Update: subsequent to this April 2021 story, DynoSafe founder Rebecca Romanucci said her company was preparing for manufacturing and launching its go-to-market plan.
The founders of DynoSafe, a patented refrigerated smart safe for home grocery delivery to the porch, won a deal on “Shark Tank,” with shark Robert Herjavec taking a 25% stake in the company for $150,000, while getting a controlling interest on the board, which also includes Mark Cuban.
The deal happened even though Rebecca Romanucci, CEO and co-founder of DynoSafe with her husband, Eric, forgot part of her pitch twice and was encouraged to continue by shark Lori Greiner. The Romanuccis said they have deals in place with major grocery that will be announced soon.
“I was anxiety ridden,” Rebecca Romanucci said of her appearance on the popular CNBC reality show. “For the actual pitch, because of coronavirus, we had to stand 20 feet back from the sharks and lean forward a lot.”
DynoSafe is temperature controlled by the owner via app and is unlocked with a one-time code by the delivery driver. It has adjustable compartments that can hold both perishables like groceries and medications as well as any non-perishable items.
When an order is placed by a customer on the app, DynoSafe assigns a name and a temperature to the one-time use code, which is shared with the retailer, and the unit automatically adjusts to the preassigned temperature in time for the delivery.
Rebecca told the sharks that DynoSafe’s patent assures it’s the only product of its kind with the combination of temperature control and a smart unlock system. She said she is in partnership talks with major grocery retailers, having presented at both CES and GroceryShop, and the product will become commercially available in Q3 of this year, retailing for under $400.
“It can be a seamless integration with retailers and our software, and they can have their branding on (the DynoSafe unit) and own the porch,” she said. “It’s all about loyalty. And it presents a whole lot more opportunity because it’s courier agnostic.”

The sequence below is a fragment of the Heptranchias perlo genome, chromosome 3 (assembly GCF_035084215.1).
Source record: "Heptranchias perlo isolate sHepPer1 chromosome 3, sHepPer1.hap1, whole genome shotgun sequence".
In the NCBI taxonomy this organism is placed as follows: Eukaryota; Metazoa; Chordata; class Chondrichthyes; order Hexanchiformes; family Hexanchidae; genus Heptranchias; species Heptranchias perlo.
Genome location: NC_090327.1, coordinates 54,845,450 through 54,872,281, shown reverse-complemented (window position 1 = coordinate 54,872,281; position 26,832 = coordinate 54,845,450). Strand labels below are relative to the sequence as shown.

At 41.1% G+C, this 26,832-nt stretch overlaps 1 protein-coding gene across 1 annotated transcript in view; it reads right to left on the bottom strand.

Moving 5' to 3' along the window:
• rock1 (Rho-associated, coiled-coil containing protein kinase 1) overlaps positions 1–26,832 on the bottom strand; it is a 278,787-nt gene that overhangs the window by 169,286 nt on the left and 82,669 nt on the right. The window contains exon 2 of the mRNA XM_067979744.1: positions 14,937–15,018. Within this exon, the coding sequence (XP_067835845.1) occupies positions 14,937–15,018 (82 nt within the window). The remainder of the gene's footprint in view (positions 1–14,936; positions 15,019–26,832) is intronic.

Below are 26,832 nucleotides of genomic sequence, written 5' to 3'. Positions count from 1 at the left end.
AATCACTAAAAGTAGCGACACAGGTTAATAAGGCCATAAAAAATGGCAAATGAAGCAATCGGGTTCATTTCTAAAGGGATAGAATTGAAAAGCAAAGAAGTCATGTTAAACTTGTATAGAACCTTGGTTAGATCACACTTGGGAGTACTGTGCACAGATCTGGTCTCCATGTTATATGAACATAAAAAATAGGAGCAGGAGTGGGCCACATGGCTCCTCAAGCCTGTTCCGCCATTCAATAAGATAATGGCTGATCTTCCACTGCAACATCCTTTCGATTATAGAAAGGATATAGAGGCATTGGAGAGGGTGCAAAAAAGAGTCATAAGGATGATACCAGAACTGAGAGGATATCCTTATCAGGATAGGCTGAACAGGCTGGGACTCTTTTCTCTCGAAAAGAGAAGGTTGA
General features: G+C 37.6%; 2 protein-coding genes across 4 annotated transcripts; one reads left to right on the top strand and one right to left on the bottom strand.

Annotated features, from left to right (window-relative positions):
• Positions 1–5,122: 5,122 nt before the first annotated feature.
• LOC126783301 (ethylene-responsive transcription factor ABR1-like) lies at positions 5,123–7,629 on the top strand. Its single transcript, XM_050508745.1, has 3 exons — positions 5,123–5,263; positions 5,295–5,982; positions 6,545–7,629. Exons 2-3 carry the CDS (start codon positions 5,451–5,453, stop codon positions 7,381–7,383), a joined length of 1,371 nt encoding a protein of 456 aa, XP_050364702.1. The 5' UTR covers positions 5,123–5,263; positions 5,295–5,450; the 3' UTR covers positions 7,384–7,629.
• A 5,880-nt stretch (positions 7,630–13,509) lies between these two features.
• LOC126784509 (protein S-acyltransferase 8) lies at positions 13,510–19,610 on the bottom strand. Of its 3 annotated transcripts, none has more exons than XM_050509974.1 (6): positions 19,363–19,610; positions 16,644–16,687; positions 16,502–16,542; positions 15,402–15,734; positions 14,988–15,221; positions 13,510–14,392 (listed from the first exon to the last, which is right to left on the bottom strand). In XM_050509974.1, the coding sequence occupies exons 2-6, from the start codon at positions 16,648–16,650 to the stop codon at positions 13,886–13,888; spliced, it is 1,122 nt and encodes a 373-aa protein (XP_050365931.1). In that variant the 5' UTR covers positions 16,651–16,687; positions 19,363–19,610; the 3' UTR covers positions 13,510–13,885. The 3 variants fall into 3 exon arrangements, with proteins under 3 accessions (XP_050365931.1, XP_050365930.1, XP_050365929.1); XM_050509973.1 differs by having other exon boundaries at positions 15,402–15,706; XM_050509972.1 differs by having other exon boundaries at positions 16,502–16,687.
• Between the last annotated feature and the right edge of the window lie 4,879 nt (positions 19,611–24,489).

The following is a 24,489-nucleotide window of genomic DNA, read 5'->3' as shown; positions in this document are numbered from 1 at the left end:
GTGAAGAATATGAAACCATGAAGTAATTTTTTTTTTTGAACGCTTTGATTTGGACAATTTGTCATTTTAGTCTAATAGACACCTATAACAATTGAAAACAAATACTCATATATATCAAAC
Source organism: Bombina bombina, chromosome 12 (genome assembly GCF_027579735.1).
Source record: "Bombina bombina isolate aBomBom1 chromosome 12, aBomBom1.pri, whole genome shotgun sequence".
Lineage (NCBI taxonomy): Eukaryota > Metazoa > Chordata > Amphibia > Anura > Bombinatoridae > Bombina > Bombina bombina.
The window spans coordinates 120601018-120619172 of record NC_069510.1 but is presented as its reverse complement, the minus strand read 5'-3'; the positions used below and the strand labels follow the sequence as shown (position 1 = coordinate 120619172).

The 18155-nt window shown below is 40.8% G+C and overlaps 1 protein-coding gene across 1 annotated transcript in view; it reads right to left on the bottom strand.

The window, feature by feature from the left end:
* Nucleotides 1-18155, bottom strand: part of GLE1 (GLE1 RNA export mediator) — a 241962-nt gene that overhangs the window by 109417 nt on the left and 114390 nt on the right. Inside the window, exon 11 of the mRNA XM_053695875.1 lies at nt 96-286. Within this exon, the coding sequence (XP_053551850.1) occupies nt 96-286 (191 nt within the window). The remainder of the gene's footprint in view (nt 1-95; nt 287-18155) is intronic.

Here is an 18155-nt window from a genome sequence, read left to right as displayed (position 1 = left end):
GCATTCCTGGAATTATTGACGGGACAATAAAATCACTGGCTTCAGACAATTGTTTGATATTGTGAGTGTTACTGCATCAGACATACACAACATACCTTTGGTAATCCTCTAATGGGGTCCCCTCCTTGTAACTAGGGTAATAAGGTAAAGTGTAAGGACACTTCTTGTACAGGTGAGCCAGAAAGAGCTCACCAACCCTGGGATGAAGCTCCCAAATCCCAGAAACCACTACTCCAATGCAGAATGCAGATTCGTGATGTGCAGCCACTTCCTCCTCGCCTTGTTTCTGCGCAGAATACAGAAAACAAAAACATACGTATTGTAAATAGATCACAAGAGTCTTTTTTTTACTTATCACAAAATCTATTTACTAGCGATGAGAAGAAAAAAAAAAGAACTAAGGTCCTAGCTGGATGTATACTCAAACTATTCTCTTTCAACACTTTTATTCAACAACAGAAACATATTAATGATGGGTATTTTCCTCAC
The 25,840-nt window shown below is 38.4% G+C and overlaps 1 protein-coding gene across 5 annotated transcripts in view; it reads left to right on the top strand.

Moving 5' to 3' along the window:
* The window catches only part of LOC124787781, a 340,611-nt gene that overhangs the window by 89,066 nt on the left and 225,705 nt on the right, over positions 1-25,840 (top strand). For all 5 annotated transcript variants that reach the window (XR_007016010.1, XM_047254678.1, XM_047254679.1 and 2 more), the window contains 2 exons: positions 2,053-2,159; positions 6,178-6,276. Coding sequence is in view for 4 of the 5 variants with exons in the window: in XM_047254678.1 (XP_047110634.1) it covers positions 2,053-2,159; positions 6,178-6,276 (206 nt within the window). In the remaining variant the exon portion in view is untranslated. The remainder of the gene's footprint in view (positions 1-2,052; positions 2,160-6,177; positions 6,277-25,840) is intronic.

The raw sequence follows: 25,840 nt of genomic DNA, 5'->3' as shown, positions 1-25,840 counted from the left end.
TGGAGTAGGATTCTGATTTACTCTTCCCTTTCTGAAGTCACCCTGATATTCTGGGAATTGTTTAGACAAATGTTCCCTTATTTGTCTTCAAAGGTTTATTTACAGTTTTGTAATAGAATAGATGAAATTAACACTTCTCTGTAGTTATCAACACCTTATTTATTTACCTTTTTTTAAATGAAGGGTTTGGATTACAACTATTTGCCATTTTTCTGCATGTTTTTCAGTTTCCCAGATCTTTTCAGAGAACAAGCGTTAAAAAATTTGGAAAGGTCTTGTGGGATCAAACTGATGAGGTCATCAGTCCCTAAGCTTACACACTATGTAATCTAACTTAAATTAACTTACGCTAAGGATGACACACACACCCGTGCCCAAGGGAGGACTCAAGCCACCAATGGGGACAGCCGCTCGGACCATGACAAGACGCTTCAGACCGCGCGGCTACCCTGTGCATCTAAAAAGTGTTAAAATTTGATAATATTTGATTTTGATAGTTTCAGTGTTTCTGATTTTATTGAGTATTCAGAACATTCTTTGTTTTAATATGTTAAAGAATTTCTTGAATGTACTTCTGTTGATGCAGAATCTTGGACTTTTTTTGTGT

Rebecca said some retailers may choose to make DynoSafe part of a subscription program, offering the unit, measuring 27” by 24” by 24” on a leased or discounted basis. Grocery subscriptions significantly increase customer loyalty, produces higher frequency of orders.
“They could offer a branded version for sale in store or online at a discount with a one-year delivery subscription,” she said. “The customer would own their container and be able to use it for delivery from any courier. Or they could lease the container with a subscription plan.”
With some offices and businesses reopening, and the prospect of fewer people working from home, the need for unattended, secure home delivery of groceries and other items represents a huge potential. Also, U.S. e-grocery continues to grow rapidly during the pandemic era, hitting $9.3 billion in January.
Unattended delivery units like DynoSafe can make the last mile more efficient. It allows for orders to be picked and delivered when it makes the most sense, using more optimized routing that saves on fuel and cuts down on Co2.
Rebecca, a registered nurse, sold her medical services business in Scottsdale, AZ in 2017 to fund the startup of DynoSafe. She got the idea when she saw returning veterans suffering from PTSD who were nervous about venturing out to the store.
“My husband had returned from a mission in Afghanistan, and I noticed the brokenness of the vets,” she said; Eric is a colonel in the U.S Army Reserves. “Since then, it’s been one thing after another catapulting it forward, from Amazon buying Whole Foods in 2017 to the coronavirus pandemic.”